In 2021, Citizenship for Some: “It’s Such a Cruel Question.”

By Ravi Batra
(Twitter @RaviBatra)

A Citizen of the United States by Birth, Amendment XIV, §1 vs. India’s Ministry of Home Affairs March 4 Notification Limiting OCI Card Holders Privileges in India.


A. Preamble. Is Citizenship monogamous or polygamous?

Jessie Yeung wrote a piece for CNN: “Anna was born with the right to dual citizenship, because she has a Japanese mother and American father. She spent her life traveling between both countries, and says she felt deeply connected to the two cultures. But Japan requires those with multiple passports to pick one by the age of 22 — an impossible choice for Anna, who requested a pseudonym for privacy reasons. ‘I’m mixed race, I’ve lived both in Japan and the US, I speak both languages, I am completely split down the middle in terms of my identity,’ she said. ‘It’s like asking someone whether they love their mother or father more. It’s such a cruel question [in 2021].’” (Please read).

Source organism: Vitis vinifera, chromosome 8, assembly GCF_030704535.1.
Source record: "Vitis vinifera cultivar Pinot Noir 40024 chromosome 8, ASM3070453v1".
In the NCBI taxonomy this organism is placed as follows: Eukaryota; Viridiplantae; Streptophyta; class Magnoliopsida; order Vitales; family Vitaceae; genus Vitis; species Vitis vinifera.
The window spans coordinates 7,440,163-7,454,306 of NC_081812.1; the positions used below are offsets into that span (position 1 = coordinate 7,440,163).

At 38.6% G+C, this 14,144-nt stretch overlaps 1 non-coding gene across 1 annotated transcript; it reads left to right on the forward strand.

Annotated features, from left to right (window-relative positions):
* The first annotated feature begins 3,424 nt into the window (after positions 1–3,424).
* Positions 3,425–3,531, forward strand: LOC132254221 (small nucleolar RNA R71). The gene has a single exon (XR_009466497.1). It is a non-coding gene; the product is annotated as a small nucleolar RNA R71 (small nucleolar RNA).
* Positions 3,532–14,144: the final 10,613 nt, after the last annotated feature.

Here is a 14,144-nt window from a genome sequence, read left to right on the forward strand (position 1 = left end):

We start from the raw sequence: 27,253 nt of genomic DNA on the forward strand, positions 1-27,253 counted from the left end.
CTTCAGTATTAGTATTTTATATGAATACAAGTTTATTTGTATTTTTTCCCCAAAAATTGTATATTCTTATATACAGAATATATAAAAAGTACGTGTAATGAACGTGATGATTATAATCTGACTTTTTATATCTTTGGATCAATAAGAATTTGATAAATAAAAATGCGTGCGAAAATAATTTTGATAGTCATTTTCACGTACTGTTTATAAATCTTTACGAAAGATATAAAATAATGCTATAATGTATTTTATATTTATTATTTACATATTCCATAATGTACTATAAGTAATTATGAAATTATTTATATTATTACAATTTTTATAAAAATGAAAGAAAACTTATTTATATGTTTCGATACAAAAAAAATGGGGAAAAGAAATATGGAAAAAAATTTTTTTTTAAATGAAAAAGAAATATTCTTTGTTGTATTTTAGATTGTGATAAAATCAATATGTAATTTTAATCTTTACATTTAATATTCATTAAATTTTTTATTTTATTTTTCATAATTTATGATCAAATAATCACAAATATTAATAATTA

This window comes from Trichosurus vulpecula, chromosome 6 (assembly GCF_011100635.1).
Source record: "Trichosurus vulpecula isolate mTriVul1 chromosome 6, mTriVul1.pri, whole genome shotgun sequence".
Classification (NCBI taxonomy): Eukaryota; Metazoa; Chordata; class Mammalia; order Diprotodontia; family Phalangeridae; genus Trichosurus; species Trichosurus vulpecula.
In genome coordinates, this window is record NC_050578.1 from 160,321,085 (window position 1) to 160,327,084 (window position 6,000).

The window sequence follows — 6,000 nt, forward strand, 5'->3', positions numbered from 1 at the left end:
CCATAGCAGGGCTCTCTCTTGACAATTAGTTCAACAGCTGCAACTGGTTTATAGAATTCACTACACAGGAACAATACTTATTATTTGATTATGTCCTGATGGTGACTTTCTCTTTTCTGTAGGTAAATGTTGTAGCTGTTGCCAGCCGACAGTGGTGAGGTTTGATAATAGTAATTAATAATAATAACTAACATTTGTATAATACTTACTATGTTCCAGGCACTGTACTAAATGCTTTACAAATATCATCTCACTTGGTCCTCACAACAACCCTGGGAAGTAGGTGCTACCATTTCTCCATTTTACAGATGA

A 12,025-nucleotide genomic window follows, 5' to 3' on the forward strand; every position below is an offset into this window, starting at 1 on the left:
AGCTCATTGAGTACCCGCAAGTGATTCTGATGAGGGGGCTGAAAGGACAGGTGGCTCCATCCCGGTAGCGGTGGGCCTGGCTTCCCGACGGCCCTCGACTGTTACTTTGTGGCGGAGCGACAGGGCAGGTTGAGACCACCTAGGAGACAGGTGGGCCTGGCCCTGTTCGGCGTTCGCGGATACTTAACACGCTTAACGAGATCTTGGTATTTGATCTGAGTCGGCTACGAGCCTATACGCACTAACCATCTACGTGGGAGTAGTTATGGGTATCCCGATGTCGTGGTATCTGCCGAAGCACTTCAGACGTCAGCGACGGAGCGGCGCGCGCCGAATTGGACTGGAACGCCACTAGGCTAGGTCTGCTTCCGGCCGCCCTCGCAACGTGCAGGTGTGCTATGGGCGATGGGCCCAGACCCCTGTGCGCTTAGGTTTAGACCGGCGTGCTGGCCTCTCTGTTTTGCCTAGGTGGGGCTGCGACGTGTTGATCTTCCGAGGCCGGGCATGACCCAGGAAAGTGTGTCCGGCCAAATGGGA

India’s Home Ministry notification says: “…the OCI cardholder shall be required to obtain a special permission or a Special Permit, as the case may be, from the competent authority…to undertake research; (ii) to undertake any Missionary or Tabligh or Mountaineering or Journalistic activities; [etc]….”


B. Legal history from WWII.